MAKE is written by makers like you. We publish four types of content: Projects, Features, Reviews, and Everything Else. (If you have an idea for something that doesn’t fit in one of the first three areas but still fits in with what we do, we’d like to hear about it, too — hence the Everything Else category.)
If you’ve made something cool (or have come up with a cool hack or tweak for something) and want to show other people how to make one, we’d like to publish it. (Note: We’re interested in hearing about things you’ve already made, not things you are just thinking about making.)
The best way to submit a project to us is to document it on Make: Projects. You can get started with the “Get Started” button up top. To learn how to enter your project, watch the video on the Get Started page and read the nicely recursive “Enter a Project on Make Projects” project.
The more you can document your project, the better. But for submission purposes, if you don’t think your documentation is ready for prime time, you can keep its visibility setting at “My team” to designate it as Private (instead of publishing it to “Everyone” as Public) and flag it as “In Progress.” That way, only we will be able to see it (unless you distribute its URL yourself).
Note that the Make: Projects platform is still in beta, and we would appreciate any feedback you have on it. You can also use our old Story Idea Submission form to submit project ideas, but we prefer Make: Projects.
Remember this when you are writing for MAKE: you’re the readers’ coach. Think of your reader as a smart person who doesn’t necessarily know what you know. Imagine the questions he or she might have about your project. Explain everything they need to know to recreate the thing you’re writing about, just like you would explain it to a friend in a conversation. Describe difficulties you encountered, and suggest workarounds.
For your project’s Introduction, explain the story behind it, where your initial inspiration came from and how it developed.
Take digital photos of each step along the way. Photos should be at least 2 megapixels.
If your project has parts that are better explained or delivered via media other than a print magazine, that’s no problem. We can run your article and point to PDFs, code, software, audio, video, photos, etc. on Make: Projects.
Is there some gadget, tool, website, newsletter, instructional video, book, magazine, or instrument you already own and love? Then send your review to “Toolbox,” Make’s recommendation section, at [email protected].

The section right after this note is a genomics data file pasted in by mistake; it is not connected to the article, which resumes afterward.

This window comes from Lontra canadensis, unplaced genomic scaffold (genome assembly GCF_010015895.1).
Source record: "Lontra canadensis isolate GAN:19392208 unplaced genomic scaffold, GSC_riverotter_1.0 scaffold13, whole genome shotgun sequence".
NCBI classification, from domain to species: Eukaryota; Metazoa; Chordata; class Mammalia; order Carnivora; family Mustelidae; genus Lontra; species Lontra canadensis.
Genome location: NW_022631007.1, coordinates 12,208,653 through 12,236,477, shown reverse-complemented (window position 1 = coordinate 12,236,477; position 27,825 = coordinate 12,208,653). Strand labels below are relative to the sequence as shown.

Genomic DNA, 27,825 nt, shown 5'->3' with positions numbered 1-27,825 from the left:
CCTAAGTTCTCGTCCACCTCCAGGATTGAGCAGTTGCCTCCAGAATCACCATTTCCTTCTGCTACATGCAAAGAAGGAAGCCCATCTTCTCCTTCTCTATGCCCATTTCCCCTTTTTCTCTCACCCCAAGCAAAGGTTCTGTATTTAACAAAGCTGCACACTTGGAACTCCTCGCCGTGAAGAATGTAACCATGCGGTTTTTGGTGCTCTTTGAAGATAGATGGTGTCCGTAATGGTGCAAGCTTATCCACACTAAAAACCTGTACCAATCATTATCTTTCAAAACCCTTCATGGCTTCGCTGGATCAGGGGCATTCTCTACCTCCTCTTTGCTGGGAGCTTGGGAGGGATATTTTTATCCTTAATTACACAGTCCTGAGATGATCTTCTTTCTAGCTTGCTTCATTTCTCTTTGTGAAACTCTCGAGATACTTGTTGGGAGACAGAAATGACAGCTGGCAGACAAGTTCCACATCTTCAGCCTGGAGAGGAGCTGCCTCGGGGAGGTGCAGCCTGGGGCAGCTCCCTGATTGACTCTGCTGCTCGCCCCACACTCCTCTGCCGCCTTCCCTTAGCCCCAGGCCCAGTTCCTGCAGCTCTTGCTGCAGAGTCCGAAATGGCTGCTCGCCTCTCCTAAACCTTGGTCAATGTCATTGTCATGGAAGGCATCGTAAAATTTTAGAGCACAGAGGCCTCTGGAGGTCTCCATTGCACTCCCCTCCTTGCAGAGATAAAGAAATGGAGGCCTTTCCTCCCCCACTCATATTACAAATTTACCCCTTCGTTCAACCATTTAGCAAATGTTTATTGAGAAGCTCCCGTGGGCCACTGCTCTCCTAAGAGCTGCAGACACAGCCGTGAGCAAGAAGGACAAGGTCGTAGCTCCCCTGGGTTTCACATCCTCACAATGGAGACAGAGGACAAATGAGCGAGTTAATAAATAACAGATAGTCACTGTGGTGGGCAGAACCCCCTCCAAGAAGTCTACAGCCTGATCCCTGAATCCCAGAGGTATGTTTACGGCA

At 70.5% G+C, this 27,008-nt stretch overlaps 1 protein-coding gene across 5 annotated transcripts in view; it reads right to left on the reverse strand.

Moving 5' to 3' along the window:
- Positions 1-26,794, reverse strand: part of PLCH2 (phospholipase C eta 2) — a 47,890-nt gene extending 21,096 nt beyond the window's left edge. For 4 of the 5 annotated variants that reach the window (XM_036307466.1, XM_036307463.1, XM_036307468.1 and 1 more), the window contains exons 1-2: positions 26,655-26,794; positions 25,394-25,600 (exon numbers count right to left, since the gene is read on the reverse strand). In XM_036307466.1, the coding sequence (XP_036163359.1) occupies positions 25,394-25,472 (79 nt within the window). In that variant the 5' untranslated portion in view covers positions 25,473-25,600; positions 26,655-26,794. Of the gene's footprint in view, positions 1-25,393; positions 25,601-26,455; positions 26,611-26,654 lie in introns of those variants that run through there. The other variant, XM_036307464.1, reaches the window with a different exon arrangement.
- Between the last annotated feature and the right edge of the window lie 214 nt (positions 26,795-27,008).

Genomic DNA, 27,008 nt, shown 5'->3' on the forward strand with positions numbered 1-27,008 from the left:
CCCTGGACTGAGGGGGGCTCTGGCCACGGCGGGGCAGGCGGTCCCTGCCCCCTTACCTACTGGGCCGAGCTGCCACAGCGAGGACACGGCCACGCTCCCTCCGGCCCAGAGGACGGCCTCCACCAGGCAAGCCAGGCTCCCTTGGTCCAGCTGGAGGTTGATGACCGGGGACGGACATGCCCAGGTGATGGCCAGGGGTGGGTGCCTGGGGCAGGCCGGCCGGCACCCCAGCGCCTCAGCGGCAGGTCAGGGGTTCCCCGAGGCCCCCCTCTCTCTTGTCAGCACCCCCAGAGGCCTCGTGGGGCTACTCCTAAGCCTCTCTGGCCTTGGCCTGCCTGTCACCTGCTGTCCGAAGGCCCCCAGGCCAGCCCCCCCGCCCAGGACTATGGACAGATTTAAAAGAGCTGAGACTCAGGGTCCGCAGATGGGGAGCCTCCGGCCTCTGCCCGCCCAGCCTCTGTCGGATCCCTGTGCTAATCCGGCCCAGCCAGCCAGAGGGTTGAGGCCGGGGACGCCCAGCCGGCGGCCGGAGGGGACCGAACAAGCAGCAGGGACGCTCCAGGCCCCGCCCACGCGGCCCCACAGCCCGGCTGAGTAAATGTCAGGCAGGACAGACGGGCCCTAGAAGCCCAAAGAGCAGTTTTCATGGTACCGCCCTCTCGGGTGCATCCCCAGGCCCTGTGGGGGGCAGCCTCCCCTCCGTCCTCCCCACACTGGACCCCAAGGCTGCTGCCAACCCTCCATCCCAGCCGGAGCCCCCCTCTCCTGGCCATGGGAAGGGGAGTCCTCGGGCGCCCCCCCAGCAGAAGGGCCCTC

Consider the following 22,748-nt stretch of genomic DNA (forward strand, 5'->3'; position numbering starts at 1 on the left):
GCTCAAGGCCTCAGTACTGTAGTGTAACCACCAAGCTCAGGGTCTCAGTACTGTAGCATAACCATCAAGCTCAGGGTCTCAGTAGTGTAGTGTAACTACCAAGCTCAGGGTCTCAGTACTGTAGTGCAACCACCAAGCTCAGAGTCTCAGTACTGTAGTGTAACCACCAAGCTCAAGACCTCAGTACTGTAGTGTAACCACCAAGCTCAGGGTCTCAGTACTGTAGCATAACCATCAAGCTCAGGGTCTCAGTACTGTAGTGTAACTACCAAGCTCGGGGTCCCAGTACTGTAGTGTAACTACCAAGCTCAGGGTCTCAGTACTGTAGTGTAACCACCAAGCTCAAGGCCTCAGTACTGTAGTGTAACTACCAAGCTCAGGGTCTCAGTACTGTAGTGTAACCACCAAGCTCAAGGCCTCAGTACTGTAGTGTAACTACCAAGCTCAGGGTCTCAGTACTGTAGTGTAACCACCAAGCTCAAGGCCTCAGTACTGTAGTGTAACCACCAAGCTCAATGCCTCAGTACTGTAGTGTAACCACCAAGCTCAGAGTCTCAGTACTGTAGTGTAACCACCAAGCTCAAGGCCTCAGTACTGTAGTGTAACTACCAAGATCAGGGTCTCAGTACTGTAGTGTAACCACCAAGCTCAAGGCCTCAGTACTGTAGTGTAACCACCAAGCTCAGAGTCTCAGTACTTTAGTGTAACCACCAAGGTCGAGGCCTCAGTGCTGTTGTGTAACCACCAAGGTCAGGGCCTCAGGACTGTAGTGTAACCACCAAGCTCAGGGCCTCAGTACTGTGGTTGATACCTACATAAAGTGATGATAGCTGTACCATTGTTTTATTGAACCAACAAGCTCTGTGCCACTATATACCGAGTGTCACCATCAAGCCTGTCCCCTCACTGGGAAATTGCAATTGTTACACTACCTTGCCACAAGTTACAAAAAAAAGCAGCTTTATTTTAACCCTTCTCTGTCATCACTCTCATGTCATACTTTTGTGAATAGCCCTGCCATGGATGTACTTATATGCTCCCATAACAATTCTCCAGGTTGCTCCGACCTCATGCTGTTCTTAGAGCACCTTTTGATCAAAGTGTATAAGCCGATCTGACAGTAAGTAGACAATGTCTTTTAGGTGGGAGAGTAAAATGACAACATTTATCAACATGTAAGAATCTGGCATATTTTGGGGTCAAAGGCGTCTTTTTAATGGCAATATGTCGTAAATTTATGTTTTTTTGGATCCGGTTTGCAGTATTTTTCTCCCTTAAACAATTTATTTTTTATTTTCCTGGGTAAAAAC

Reviews should be 50 – 250 words, and be written in the first person. Think more “recommendation” and “experience” when you write these than “review.” We want to hear about your involvement with it.
The old Whole Earth Review guidelines for reviews went like this: “Write your review. Then write us a letter explaining why we should devote space to your item. Throw away your review and send us the letter.” That’s the way to do it.
If you have an idea for a review you want to write, you can also email [email protected].
We have several sections with articles about interesting things made by people or groups of people. “Made on Earth” is a section with large photos of projects and their makers, along with 200-word stories about them. “Maker” is a longer profile of a dedicated maker-of-cool-things. And we also have 600- to 1,000-word articles about groups, companies, clubs, and technologies relating to DIY projects. To pitch a feature article idea, use our Story Idea Submission form.
Do you have an idea involving DIY technology, but doesn’t fit in any of the above categories? Is it interesting? Let us know about it. Tell us about the time your dad made a homebrew computer based on the Apple II schematic. Tell us the funny story about the motorized surfboard you made. What’s the strangest experience you’ve had making something? If it’s surprising or funny, we’ll run it.
Issue Themes, 2013
Each issue of MAKE has a 30-page (approx.) special section that contains projects and articles unified under a single theme. Past themes have included Robots, 3D Fabrication, Microcontrollers, Music, Rockets, Wheels, Fringe, Space, and Biology. When we are figuring out our publishing lineup, we are especially interested in articles in these theme areas, but most of our articles are not theme-related, so don’t let the themes limit you; we are always interested in any and all other kinds of fun projects.
That said, here are our themes for 2013. For all of them, we would like relevant pitches about 6 months before the publication dates listed. Note that these are subject to change, especially the later ones:
- MAKE Volume 35 (Jul. 2013) – Playing with Fire
- MAKE Volume 36 (Oct. 2013) – Boards & Microcontrollers
Start clearing off your workbench!